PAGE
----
Guided by these authorities, the Court concludes that the district court erred in determining, as a matter of law, that the arrest in violation of state law necessarily also constituted a violation of the Fourth Amendment. With respect to this aspect of appellee’s claims against Stone as well, then, the court below erred in granting appellee JAML, and the jury should have been allowed to determine whether the arrest was objectively reasonable under all the circumstances, including the fact that the officer lacked authority under state law to make the arrest.
 The City cannot be liable in connection with either the excessive force claim or the invalid arrest claim, whether on a failure to train theory or a municipal custom or policy theory, unless Officer Stone is found liable on the underlying substantive claim. See Reynolds v. City of Little Rock, 893 F.2d 1004, 1007 (8th Cir. 1990), quoting City of Los Angeles v. Heller, 475 U.S. 796, 799, 106 S.Ct. 1571, 1573, 89 L.Ed.2d 806
(1986). For this reason, where appellee was not entitled to JAML against the police officer, the grant of JAML against the City was also erroneous.
 Furthermore, as to the City’s liability, the Supreme Court has stated the standards applicable to a failure to train claim as follows:
[T]he inadequacy of police training may serve as the basis for § 1983 liability only where the failure to train amounts to deliberate indifference to the rights of persons with whom the police come into contact . . . Only where a failure to train reflects a “deliberate” or “conscious” choice by a municipality — a “policy” as defined by our prior cases — can a city be liable for such a failure under § 1983 . . . Moreover, for liability to attach in this circumstance the identified deficiency in a city’s training program must be closely related to the ultimate injury.
 City of Canton, Ohio v. Harris, 489 U.S. 378, 388-389, 391, 109 S.Ct. 1197, 1205, 1206, 103 L.Ed.2d 412 (1989). As with the underlying substantive claim, the district court and appellee appear to have concluded that the Crocker Police Department’s operation under a mistaken belief concerning its authority outside the city limits is per se a constitutional violation. The record contains no indication that the court below recognized that the City of Canton standards apply to analysis of Abbott’s failure to train claims; to the contrary, the court’s May 25, 1993 order concerning the motions for new trial cites and discusses only state law on this issue. Given the determination that liability on each of appellee’s claims was erroneously determined as a matter of law, the case will be remanded for a new trial, in accordance with this opinion.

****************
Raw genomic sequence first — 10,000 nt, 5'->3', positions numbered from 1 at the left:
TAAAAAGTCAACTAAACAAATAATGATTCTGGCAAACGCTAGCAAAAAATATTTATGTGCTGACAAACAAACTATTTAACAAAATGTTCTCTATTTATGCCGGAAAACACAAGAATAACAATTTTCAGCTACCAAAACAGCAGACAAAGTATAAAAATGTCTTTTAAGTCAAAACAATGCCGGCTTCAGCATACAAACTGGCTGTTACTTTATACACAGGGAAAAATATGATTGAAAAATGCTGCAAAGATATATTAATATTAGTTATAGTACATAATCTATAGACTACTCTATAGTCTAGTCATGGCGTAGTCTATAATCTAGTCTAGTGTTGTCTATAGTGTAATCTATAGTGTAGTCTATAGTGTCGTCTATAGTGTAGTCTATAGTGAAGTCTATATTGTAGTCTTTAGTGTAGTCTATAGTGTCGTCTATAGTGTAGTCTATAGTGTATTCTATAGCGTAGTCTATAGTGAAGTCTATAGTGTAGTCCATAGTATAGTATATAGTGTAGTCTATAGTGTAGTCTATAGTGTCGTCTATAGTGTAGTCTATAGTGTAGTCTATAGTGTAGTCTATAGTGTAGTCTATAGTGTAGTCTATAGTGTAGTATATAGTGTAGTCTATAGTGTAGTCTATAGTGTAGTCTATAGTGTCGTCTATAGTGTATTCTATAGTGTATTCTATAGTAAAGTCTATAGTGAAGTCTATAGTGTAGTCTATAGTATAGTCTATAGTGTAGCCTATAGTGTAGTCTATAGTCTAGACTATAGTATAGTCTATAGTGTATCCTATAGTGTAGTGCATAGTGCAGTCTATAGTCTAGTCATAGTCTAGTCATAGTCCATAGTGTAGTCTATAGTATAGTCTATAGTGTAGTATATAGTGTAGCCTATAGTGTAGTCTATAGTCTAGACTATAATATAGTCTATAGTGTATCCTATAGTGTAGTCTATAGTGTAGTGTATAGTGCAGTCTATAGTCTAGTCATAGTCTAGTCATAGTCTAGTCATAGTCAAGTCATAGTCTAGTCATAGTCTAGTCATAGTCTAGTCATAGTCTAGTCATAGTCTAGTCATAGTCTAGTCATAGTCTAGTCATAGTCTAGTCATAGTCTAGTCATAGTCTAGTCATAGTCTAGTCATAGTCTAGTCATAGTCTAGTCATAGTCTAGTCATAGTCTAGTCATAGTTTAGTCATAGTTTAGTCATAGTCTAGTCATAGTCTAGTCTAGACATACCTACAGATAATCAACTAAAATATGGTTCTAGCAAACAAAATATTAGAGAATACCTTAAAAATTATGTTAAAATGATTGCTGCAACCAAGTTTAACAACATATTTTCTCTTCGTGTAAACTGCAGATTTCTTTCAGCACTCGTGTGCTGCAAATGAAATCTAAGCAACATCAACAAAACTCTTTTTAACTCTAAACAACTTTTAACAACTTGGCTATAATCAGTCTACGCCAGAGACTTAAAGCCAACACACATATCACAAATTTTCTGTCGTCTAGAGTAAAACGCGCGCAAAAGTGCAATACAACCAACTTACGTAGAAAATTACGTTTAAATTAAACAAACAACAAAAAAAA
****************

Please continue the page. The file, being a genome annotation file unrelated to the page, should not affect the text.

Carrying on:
The next issue raised on appeal is whether the trial court erred in disallowing expert testimony to the effect that it was reasonable for Officer Stone to believe, based on instructions received from the police chief, that he could go outside the city limits to effect an arrest. At trial, appellants made an offer of proof as to testimony that could be elicited from Abbott’s own expert concerning the reasonableness of Officer Stone’s belief in his authority to pursue and arrest Abbott outside the city limits. The expert, a Dr. Holden, teaches law enforcement and trains law enforcement officers. To the extent appellants offered this proof on the issue of qualified immunity, it was not admissible at trial because qualified immunity is an issue of law for the Court to determine prior to trial. See, e.g., Arnott v. Mataya, 995 F.2d 121, 123 (8th Cir. 1993). In light of the remand of the case for new trial, a determination whether the trial court abused its discretion in excluding the testimony is no longer necessary.
 The two remaining issues on appeal concern punitive damages, and do not require extensive consideration given the Court’s previous determinations. The Court notes, however, that the district court gave a correct instruction concerning punitive damages and rightly recognized that punitive damages are not available under § 1983 against the City itself.
 For the reasons stated above, the district court’s grant of judgment as a matter of law as to liability is reversed and its final judgment vacated, and the case is remanded for a new trial.
 RICHARD S. ARNOLD, Chief Judge, concurring in part and dissenting in part.
 The Court holds that the District Court erred in determining as a matter of law that the arrest of Abbott by Officer Stone in violation of state law necessarily also constituted a violation of the Fourth Amendment. Although I concur in the Court’s other holdings, I dissent on this point. I agree with the Court’s statement that a violation of state law does not automatically create a cause of action under Section 1983, but I believe that the violation of some state laws can amount to an infringement of the Fourth Amendment. Further, I believe that this issue is one of law for the court to decide.
 The Court holds that the District Court erred when it granted judgment as a matter of law for the plaintiffs in this case. In making its determination, the Court reviews several Fourth Amendment cases. These cases state generally that violations of state law do not establish a Fourth Amendment violation, but may be relevant in determining whether the conduct in question was reasonable under the Fourth Amendment. Ante, at 998. Without considering the nature of the violation in this case, or the purpose of the state law at issue, the Court instead draws the conclusion that this violation of state law, Stone’s arrest of Abbott without authority, did not as a matter of law violate Abbott’s